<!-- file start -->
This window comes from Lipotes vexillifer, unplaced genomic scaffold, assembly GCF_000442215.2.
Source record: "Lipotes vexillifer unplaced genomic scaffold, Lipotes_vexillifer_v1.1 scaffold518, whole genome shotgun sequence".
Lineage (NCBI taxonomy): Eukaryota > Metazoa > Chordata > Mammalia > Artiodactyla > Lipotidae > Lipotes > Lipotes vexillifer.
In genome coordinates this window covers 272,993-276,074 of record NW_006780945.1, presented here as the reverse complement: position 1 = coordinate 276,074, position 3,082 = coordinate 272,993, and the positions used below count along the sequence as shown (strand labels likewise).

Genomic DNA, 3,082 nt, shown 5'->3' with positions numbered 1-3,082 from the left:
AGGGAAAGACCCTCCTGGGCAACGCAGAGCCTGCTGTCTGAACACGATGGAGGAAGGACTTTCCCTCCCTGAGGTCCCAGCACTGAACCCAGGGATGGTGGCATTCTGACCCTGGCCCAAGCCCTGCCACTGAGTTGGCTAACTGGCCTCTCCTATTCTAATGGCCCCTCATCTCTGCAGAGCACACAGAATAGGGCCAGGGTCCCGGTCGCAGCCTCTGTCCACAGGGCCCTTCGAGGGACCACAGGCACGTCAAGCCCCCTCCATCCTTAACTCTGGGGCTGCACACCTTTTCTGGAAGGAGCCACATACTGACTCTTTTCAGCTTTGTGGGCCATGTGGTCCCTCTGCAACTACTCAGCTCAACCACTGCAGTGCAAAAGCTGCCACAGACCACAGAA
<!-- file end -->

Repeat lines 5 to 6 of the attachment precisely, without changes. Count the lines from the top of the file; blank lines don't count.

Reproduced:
Genomic DNA, 3,082 nt, shown 5'->3' with positions numbered 1-3,082 from the left:
AGGGAAAGACCCTCCTGGGCAACGCAGAGCCTGCTGTCTGAACACGATGGAGGAAGGACTTTCCCTCCCTGAGGTCCCAGCACTGAACCCAGGGATGGTGGCATTCTGACCCTGGCCCAAGCCCTGCCACTGAGTTGGCTAACTGGCCTCTCCTATTCTAATGGCCCCTCATCTCTGCAGAGCACACAGAATAGGGCCAGGGTCCCGGTCGCAGCCTCTGTCCACAGGGCCCTTCGAGGGACCACAGGCACGTCAAGCCCCCTCCATCCTTAACTCTGGGGCTGCACACCTTTTCTGGAAGGAGCCACATACTGACTCTTTTCAGCTTTGTGGGCCATGTGGTCCCTCTGCAACTACTCAGCTCAACCACTGCAGTGCAAAAGCTGCCACAGACCACAGAA